She said: “One of the easiest things to do, although this is not always popular, is to be a little less tidy in your garden. It does not mean you have to let it all go mad, but leave a small corner of the garden for the grass to get a little longer, because it provides a good habitat for insects and invertebrates which provide food higher up the chain.

“People tend to take things down the dump straight away, but we say: ‘Why not use them creatively?’ If you have got tree prunings you can lay them down to make a ‘dead hedge’. Deadwood is a great source of food and habitat for a lot of creatures and it is a greener way of dealing with your waste rather than driving it to the dump or burning it.”

The event also included a gallery of wildlife photography, as well as nature-inspired face-painting and story-telling.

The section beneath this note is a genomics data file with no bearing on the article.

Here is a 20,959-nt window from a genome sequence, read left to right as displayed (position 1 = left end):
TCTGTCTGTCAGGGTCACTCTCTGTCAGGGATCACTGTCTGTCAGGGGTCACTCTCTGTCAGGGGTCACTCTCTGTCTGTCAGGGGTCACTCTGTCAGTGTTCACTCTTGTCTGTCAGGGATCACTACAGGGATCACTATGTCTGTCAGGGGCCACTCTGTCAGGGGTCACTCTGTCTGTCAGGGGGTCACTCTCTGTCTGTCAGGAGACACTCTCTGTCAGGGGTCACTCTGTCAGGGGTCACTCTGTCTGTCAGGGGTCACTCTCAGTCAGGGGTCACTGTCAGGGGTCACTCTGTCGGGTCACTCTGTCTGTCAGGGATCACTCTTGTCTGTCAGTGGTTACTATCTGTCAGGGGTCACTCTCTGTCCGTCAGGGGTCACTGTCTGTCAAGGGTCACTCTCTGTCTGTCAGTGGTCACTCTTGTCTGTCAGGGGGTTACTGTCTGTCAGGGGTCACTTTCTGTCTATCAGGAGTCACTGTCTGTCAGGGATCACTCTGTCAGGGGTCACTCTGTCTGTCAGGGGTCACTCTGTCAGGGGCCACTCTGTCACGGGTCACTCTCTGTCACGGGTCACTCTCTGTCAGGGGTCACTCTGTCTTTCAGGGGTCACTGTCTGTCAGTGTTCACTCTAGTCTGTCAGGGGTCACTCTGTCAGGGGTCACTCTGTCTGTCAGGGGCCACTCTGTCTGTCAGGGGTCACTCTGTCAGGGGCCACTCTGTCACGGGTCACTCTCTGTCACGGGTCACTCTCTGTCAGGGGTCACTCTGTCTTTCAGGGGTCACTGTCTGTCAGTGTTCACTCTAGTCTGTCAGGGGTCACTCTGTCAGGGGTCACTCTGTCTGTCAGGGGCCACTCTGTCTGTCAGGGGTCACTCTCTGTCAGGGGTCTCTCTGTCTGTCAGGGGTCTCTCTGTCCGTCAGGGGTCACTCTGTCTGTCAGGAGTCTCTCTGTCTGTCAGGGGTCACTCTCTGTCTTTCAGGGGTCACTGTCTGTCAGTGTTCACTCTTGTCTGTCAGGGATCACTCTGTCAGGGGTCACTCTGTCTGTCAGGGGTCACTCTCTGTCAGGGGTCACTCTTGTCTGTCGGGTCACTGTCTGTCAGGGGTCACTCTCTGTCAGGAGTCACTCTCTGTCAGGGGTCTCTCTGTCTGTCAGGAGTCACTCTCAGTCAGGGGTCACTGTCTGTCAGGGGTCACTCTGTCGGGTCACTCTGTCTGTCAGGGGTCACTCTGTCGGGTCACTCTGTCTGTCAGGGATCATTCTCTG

Anyone who took part in the Big Garden Birdwatch survey can record their results at


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    Winter Garden

    The dark days of winter are upon us, so you might think a winter gardening list is odd, but for the true gardener,there is no off-season.

    Take advantage of warm days. The weather in New England is changing. Winters that used to be three months of snowy and freezing weather now quite often break for a 40- or even a 50-degree day. Those warm days are perfect for cleaning up debris from recent storms or putting down a bit of extra mulch on recent plantings. It’s also a good time to trim and reshape flowering trees and assess any winter damage that requires attention. If you need tree work, now is the time to get an appointment with a professional arborist—if you wait until spring, any good arborist will be very busy. Prepaying or contracting for service in the winter ensures that your trees get the attention they deserve—and most likely will get you a discount.